Transitioning to Print
Here’s what it looked like when I last asked a whole bunch of writers in a single room to write about the main character of a story: Some wrote passages. Others wrote a paragraph. Some just listed essential words. Just a few wrote nothing at all.
I find that when we offer the greatest invitation–if we invite all of them to write long–our real work has little to do with prodding them to do more or cheerleading when they do. We simply assess the print that each writer puts down (quantity and quality), and help them level up. Offering the GREATEST invitation first matters, though. Often, writers are able to do far more than we might assume. Challenge them to do all that they are able to.
Writers who are crafting paragraphs or entire passages might benefit from studying how other writers (plural) craft similar things. Studying multiple mentor texts or examples will often inspire them to tinker with that part of their writing in different ways before choosing a single approach.
Writers who are only putting down single words might benefit from a sentence frame or two or three. If they see how we move words into sentences and passages, they can often create their own. Larry Ferlazzo shares a variety of writing scaffolds here and speaks to sentence frames at the bottom of that post.
Writers who haven’t produced any print at all often find it useful to label as much as they can inside of their builds first. Then, they use those labels and sentence frames to stretch themselves and their volume.
When writers aren’t making any marks at all, I scribe for them. Newcomers who are just learning English write in their preferred language first. Then, we translate.
I also document what students are able to do cognitively with meaning and structure, and I distinguish this assessment from what they can do with print. Consistently. This is my scale, and it accompanies my photographs, video and audio recordings, and ample annotations:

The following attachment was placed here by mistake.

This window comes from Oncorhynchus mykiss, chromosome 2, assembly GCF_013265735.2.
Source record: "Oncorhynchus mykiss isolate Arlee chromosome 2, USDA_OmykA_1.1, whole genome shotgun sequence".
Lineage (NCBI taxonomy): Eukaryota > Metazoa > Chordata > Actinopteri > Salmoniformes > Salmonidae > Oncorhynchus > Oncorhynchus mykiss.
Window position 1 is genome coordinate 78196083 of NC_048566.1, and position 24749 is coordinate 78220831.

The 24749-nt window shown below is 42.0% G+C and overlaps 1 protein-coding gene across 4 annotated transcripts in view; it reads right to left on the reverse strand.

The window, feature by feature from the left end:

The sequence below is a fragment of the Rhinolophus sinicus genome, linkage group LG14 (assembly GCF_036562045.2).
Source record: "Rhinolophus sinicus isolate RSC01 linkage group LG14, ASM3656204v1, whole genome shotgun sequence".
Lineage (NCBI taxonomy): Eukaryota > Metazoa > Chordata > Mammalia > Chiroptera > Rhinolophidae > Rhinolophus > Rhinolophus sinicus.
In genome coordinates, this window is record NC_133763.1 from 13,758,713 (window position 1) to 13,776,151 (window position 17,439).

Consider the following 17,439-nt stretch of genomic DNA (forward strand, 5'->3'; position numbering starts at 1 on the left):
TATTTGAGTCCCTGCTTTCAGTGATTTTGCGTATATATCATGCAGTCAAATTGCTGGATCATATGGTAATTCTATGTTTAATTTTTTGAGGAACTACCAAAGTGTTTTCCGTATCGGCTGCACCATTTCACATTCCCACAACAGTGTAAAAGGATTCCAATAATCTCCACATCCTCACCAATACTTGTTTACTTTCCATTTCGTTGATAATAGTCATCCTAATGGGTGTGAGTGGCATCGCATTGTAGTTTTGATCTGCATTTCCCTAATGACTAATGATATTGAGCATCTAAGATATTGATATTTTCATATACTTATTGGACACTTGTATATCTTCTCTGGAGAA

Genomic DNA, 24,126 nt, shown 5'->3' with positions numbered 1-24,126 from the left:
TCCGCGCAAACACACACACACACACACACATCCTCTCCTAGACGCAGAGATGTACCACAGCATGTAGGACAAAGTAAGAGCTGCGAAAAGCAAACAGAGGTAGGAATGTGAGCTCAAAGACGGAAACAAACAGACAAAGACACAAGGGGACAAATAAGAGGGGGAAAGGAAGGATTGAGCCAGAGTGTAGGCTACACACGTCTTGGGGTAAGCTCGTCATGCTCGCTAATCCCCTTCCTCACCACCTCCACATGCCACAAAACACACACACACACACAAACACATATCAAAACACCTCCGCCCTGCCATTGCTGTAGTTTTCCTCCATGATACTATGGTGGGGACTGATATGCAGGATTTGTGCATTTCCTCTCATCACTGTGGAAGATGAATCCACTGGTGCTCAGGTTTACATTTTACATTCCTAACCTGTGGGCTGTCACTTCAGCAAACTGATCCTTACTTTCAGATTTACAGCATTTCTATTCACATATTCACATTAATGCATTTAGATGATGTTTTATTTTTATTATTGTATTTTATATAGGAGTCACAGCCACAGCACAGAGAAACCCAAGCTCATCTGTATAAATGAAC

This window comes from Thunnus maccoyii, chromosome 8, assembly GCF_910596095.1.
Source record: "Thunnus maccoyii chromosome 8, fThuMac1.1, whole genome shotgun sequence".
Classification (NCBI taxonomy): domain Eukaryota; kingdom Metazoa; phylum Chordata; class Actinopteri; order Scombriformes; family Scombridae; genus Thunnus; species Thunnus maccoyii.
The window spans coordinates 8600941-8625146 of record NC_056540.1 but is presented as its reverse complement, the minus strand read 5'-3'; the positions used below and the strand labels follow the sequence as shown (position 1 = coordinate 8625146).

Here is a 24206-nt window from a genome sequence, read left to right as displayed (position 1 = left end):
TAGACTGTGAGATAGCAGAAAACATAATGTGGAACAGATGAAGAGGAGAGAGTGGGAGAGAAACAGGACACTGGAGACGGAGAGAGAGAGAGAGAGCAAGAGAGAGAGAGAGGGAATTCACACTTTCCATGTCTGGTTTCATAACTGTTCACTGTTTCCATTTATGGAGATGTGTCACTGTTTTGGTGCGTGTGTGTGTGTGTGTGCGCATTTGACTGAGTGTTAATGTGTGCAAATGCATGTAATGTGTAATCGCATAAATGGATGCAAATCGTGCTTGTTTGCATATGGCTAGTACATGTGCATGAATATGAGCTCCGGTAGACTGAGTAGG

I find that this kind of documentation makes me a far better diagnostician. It enables better intervention, too. There are so many different ways to scaffold writers to print, and I need to be clear: These are just a handful of approaches. Which do you prefer? Leave a comment here or come find me on Twitter or Facebook if you have ideas to share.
Why Distinguish Print from Meaning and Structure?
Because it’s far more equitable. Read more on that here, if you’re interested.
It also enables a more succinct assessment of writers’ true strengths and needs. When we assess learning targets that have nothing to do with print by demanding the use of print, we obscure our findings quite a bit. We also perpetuate a level of graphocentrism inside of our schools that perpetuates the achievement gap.
Writing matters. Print matters. And unless we become far more adept at helping writers of all ages scale the barriers created by print just long enough to engage with meaning and structure, some (even many) of the students that we serve may fail to become print comfortable at all.
We seem to remember this when we’re teaching reading.
Why not writing?
Connect with Us
There are quite a few teachers testing these approaches in their own classrooms, and I’d love to connect you to them. Join us in the Building Better Writers Facebook community to continue the conversation, all.
And remember: This isn’t THE way. It’s ONE way that fits inside a single blog post.
More on different kinds of making and writing soon.